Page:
Strauss Group’s recall of most of its chocolate products due to salmonella is merely the tip of the iceberg.
The consequences of the recall, one of the largest-ever in Israel's history, is still unclear - for both the consumers and the company.
A similar incident took place 13 years ago, when the listeria bacteria forced "Maadanot" - Israel's biggest frozen pastries manufacturer - to issue a wide scale recall of its products, and consequently shutter the factory where the bacteria was found.
The incident cost Maadanot around NIS 10 million. Strauss, though, is bound to pay a dozens of millions of shekels over the incident. Not for nothing did the company’s stock plummeted shortly after the recall had been issued.
The decision to recall the massive amount of products from both consumer homes and retail chains comes weeks after the holidays of Purim and Passover - both considered peak months for Strauss - when many households are absolutely packed to the brim with chocolates and sweets.
Yes, the logistics of collecting millions of products and reimbursing consumers will be a pain, but Strauss’ bigger problem is the undeniable fact that competing products will now start filling the vacuum created by the recall.
It is, quite literally, the nightmare of any manufacturer.
It is difficult to ascertain the damage of this event. Many consumers will now abandon Strauss' chocolates and snacks, all while switching to the alternative products that are sure to crop up.
What will happen to the products of companies that buy the liquid chocolate from Strauss? Unilever, which uses it in its ice creams, has already issued a recall at the worst timing imaginable: The start of summer.
And how much time will it take for consumer fears to subside? Months? Years?
The recall also came at the worst possible time for Strauss.
The food giant is still reeling from the discovery of salmonella in its hummus factory in Virginia earlier this year, and the U.S. Food and Drug Administration’s consequent demand that it makes adjustments to the plant - which is now suffering from both increased expenses, as well as impaired production capabilities - despite it being the company's main source of income.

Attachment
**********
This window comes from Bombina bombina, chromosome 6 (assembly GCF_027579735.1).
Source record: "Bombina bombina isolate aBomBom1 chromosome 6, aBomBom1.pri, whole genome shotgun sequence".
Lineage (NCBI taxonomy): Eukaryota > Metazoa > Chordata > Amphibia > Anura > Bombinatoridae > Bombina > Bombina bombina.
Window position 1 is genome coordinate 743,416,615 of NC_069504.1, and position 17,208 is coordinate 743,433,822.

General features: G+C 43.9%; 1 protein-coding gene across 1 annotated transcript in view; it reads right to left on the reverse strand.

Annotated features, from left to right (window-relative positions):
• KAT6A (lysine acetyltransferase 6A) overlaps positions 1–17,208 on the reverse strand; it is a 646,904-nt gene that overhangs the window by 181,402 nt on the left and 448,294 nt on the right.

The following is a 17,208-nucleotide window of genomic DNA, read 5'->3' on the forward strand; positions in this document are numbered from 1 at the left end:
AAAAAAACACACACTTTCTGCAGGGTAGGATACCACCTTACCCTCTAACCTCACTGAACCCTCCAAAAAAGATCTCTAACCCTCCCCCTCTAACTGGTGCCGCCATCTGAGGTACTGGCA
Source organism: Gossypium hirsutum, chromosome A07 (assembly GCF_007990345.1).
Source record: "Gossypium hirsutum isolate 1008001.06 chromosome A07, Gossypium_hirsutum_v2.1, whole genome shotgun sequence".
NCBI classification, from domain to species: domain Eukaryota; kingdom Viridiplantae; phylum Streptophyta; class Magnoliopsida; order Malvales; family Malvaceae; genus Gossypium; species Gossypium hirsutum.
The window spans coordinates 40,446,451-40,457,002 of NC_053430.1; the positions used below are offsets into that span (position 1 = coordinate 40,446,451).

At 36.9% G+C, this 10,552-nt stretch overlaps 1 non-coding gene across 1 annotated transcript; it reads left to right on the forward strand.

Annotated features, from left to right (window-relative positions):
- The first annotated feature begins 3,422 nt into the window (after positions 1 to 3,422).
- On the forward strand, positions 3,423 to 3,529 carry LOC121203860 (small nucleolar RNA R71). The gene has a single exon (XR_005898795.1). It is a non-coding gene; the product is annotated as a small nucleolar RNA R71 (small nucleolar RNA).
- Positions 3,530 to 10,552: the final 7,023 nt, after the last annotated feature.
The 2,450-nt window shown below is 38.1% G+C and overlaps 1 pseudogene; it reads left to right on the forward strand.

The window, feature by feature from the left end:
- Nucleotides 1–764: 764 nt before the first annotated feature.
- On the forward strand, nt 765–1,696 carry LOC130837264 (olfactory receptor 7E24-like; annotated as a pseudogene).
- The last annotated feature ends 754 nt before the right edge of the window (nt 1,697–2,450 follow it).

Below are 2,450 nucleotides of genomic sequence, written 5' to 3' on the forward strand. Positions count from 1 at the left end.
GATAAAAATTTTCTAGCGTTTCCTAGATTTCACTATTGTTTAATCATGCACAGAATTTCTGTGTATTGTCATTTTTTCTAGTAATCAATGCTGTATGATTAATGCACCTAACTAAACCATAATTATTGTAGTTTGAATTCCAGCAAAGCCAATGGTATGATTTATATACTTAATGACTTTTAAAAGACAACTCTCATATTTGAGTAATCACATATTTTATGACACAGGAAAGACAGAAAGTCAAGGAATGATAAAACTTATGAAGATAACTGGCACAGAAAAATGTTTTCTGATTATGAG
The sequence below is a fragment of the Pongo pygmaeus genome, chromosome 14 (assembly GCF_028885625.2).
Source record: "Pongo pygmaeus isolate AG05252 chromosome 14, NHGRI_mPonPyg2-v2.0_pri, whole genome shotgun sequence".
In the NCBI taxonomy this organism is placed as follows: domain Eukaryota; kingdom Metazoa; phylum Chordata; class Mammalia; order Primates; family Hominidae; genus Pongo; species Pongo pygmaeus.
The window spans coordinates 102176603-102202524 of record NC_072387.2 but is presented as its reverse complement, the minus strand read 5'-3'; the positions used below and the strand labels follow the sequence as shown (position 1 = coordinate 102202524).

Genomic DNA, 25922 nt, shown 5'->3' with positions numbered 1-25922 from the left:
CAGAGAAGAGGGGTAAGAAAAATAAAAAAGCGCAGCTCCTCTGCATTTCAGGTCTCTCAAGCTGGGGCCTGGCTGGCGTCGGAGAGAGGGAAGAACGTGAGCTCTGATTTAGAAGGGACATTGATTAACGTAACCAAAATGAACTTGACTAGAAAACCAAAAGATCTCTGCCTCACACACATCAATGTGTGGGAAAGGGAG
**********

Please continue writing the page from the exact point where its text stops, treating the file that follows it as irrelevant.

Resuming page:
Finding a pathogenic bacterium (a direct cause of disease) such as salmonella, listeria or E. coli is the biggest nightmare of every food factory manager. First, because of the harm to consumer health and the likely class action lawsuits to follow.
Second, because of the expected economic damages. And third, because of the immense difficulty in locating the source of the bacteria. The source could range from faulty pipes, to raw materials, to one of the employees, to the packaging, and so on and so forth.
And while Strauss could have abstained from a recall, ignoring the dangers of the salmonella could have had far dire consequences for the company, which also exports its products abroad.
All of this has led me to asking one simple question: who is protecting us, the consumers? Recently we have seen a long string of recalls - the majority of which by companies considered to be the pinnacle of technology in the food industry.
Salmonella and Kronobacter bacteria were found in the baby products of "Similac" - a company that had prior to that enjoyed having a squeaky clean reputation - while salmonella was also discovered in kinder products from the acclaimed Ferrero Rocher company.
Those seeking to reassure us will say these incidents are nothing but a drop in the ocean. Not really. It is far more likely that we are simply not made privy to all such discoveries of harmful bacteria.
Israel has precise guidelines for conducting recalls. The Health Ministry, however, places all the responsibility on the manufacturers. They are the ones who are supposed to perform the costly lab tests. They are the ones responsible for collecting all the products and absorb all losses.
Maybe this policy is why we never hear about the discovery of harmful bacteria in products of small-scale manufacturers, who cannot possibly afford a recall and hope to absorb the financial losses.
Maybe the abundances in bacteria in our food has something to do with the global hike in food prices. The world claims so. That coronavirus caused an increase in production costs, which led manufacturers - including large ones - to use cheaper additives, some of which are diluted with products like olive oil, honey or spices.
These are cheap supplements of lesser quality, and herein lies the problem.
The biggest fear is that the war in Ukraine will lead to a further rise in prices of raw materials, which will lead to more companies using even cheaper supplements in its products.
So, what is there to do? The Health Ministry must improve its supervision of food producers in Israel.
Only in this way will we not be dependent on the good graces of large enterprises. Only this way we’ll be able to identify salmonella, listeria and the “gang” before they make their way to the supermarket shelves, and eventually our homes.